where I ≡ P ? P and ? I is a unit vector in the direction of I. Numerically our initial conditions imply pe? ? 132 T . Next we add to the vacuum term the e?ective potential caused by the e± background [see Eq. (4)], without including the self-term. The e± potential always points in the z -direction, thereby suppressing ?avor oscillations in the usual way. This e?ect is shown in the lower panel of Fig. 1 (solid line). P stays frozen at its initial value up to T ? 3 MeV where the medium potential becomes unimportant compared to the vacuum term. At these temperatures collisions are also about to become unimportant. Therefore it is not surprising that including collisions (dotted line) does not dramatically change the evolution of Pz . However, this impression is misleading as can be seen from Fig. 2 where we show the evolution of Px for the same cases as in the lower panel of Fig. 1. Without collisions (solid line) the evolution of P is a simple turning from the z - to the x-direction. The e± potential adiabatically disappears, leading to the usual MSW-type evolution. In this case the ?nal result corresponds to equal numbers of both ?avors, yet a coherent ?avor superposition. With collisional damping (dotted line) the x-component is damped, leaving little ?avor coherence of the ?nal state. Therefore, with or without collisional damping we reach “?avor equilibrium” in the sense of equal densities of both ?avors, but only collisions ensure the damping of the otherwise large transverse part of the ?nal P. Finally we study how oscillations evolve in the presence of all e?ects: vacuum, e± background, neutrino self-potential and collisions. The results are shown in Fig. 3 for di?erent strengths of the self-potential. In one run it was switched o? (“No Self”), it was taken at full strength (“Self”), or it was suppressed by a factor 104 or 105 . When the self-interaction term is close to its real value (solid line), again all modes oscillate in synch so that we see a combination of the synchronized oscillations and the MSW-like e?ect of the background medium. However, collisions ensure that no large transverse component survives—see the corresponding evolution of Px and Py in Fig. 4. Almost perfect ?avor equilibrium is achieved with or without self-interactions. This conclusion is not to be taken for granted. When the self-interaction term is arti?cially adjusted to be of comparable strength to the other terms (vacuum 8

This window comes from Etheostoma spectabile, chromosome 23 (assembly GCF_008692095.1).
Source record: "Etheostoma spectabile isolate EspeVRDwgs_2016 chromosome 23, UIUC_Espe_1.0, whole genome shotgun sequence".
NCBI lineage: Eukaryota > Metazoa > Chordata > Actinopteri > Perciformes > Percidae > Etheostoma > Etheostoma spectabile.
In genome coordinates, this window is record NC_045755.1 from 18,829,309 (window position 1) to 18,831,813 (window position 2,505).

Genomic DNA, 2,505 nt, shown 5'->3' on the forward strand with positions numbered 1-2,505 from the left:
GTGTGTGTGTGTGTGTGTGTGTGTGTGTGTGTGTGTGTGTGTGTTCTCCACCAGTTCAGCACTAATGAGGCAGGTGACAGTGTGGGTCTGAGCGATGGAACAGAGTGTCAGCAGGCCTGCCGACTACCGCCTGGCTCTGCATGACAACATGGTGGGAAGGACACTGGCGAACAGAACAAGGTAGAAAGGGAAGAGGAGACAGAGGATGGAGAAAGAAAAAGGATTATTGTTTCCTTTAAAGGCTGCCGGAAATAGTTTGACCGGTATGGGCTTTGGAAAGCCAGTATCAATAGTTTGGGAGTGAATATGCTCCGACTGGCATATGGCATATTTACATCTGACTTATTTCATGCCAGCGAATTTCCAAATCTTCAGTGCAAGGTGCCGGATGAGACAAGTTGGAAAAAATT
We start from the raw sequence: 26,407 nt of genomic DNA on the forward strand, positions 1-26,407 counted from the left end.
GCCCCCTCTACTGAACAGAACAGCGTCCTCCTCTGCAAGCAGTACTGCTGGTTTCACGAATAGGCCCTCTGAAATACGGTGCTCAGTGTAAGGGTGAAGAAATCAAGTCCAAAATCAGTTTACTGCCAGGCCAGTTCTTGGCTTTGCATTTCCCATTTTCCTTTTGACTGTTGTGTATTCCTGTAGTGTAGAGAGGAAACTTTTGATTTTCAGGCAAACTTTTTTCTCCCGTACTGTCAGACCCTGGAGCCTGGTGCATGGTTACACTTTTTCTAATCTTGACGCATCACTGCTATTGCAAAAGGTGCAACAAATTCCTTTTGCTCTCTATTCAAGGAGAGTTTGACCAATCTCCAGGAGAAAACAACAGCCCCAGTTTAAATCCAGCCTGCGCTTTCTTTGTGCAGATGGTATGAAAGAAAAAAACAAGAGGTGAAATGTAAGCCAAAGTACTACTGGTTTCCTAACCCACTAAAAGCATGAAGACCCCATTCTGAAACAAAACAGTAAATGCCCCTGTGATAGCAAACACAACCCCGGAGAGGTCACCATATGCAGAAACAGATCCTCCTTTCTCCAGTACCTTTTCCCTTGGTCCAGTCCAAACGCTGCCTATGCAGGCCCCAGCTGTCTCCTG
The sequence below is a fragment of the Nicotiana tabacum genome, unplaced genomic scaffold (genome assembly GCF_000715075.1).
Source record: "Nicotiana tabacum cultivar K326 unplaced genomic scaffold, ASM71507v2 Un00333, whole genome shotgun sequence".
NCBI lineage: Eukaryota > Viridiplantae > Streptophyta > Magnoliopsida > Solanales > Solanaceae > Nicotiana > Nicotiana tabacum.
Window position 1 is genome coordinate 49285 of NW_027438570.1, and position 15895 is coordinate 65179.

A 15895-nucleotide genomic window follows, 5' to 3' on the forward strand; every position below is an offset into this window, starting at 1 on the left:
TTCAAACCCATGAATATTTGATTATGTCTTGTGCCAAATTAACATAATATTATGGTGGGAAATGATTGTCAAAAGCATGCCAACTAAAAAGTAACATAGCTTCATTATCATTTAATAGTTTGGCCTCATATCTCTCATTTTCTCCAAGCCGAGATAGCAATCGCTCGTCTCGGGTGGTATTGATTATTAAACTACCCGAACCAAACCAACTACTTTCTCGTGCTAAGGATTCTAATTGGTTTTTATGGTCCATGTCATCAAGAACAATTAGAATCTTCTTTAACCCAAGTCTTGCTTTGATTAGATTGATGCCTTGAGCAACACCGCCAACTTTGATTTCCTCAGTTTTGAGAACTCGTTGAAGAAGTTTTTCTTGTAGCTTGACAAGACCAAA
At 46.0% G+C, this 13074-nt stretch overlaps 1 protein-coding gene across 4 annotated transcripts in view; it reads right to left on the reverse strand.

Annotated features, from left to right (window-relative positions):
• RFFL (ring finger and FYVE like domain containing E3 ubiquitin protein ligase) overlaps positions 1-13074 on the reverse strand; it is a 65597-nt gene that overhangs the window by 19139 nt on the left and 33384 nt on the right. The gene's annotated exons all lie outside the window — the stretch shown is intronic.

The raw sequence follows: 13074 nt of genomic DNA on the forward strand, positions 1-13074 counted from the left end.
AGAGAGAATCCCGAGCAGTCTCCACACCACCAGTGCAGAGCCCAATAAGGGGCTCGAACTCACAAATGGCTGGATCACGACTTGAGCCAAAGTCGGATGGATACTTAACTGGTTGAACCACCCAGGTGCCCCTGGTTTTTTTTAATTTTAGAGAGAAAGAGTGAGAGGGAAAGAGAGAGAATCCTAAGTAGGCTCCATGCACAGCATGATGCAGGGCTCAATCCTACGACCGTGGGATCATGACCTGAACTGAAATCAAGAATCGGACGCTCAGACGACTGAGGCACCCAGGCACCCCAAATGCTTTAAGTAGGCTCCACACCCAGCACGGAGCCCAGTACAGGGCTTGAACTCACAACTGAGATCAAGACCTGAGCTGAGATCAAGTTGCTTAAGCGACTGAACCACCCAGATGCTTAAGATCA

or e± background), the evolution shows complicated features (Fig. 3). After some initial conversion, Pz remains constant for a long time, only to reach equilibrium at a much later time. This behavior is not easy to understand as it depends on all the ingredients of our calculation, i.e. the background potential, the neutrino self-potential and damping by collisions. We believe that the long phase where the polarization vector essentially stands still is caused by the synchronized oscillation frequency becoming very small. This is strictly the case in a situation where the chemical potentials for two ?avors are equal but opposite—see Sec. 3.3 below. We believe that in the present case a combination of decoherence of some of the modes and collisions drives the system into a state where the synchronized oscillations frequency vanishes so that oscillations stop until the cosmic expansion has diluted the neutrino self-term enough to eliminate this e?ect.